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Violent crime is the biggest threat to democracy in Latin America, Colombia’s vice-president warned on Tuesday.
Francisco Santos told the Financial Times that the blight of kidnapping, murder and corruption that his war-torn country has lived through now faces the bulk of Latin American countries.
“Crime is the biggest problem of the next decade,” he said. “It will hinder tourism, investment and threaten democracy.
“In most countries, you have very weak judicial and police systems. If governments do not act they will lose control of the streets.”
Mr Santos said Colombia had come through the worst, while neighbours Venezuela and Brazil were on a downward path. While Medellín, once a byword for drug gang violence in the 1990s, is now safer than Washington DC, according to research, Caracas is now the world’s most dangerous city.
“Look at what happened in São Paulo,” said Mr Santos, referring to attacks on police and commuters by gangs protesting when one of their leaders was moved to a different prison.
Street gangs have proliferated throughout Central America in the 15 years since the end of civil wars. Guatemala has called in United Nations crimefighters in an admission that its own police forces cannot cope.
Mr Santos said progress was being made on a free trade agreement between the EU and Andean countries but he criticised EU peacebuilding efforts. Brussels has spent almost €100m ($127m, £67m) on three “peace laboratories” in Colombia since 2002. The aim was to work with communities to bolster decision-making and to provide alternatives to growing coca as a source of income. But Mr Santos said local government had been cut out of decision-making and the economic aspect ignored.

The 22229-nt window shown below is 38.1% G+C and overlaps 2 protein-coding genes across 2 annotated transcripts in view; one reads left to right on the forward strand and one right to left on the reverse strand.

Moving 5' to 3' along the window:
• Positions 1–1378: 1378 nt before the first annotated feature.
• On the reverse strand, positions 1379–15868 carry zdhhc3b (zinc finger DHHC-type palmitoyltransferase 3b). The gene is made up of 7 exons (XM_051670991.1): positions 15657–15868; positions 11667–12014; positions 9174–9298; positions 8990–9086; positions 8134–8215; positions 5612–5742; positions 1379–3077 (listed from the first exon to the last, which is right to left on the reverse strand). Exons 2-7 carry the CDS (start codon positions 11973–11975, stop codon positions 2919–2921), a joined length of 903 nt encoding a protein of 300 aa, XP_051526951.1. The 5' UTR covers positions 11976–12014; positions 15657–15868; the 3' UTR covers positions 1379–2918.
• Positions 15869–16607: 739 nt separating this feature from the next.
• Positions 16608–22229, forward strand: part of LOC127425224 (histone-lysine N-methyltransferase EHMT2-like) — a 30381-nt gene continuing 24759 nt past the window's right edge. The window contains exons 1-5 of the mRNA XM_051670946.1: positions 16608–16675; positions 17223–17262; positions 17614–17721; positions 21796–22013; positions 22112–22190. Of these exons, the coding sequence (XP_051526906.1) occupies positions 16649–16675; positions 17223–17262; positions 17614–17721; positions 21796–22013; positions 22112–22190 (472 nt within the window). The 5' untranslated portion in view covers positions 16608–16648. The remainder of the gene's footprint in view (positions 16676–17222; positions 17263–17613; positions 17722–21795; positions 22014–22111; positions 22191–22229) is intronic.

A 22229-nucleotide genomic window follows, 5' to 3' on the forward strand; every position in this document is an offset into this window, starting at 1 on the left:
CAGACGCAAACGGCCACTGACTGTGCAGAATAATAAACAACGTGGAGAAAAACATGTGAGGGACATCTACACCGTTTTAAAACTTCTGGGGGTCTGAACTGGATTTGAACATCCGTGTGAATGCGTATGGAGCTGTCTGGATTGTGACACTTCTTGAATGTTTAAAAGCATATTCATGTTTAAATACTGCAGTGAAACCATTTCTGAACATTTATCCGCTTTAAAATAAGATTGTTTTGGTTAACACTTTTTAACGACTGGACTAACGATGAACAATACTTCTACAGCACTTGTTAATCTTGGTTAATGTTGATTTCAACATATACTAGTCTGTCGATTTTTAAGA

“There are a lot of projects about human rights and living together and not much that is productive. People cannot eat words. We need projects to help coffee farmers, for example. People need an alternative to illegal crops.”
Benita Ferrero-Waldner, the European external relations commissioner, praised the work of the laboratories in a 2004 speech, terming them “comprehensive programmes of integrated local development aiming to shoulder peace initiatives at local level”.
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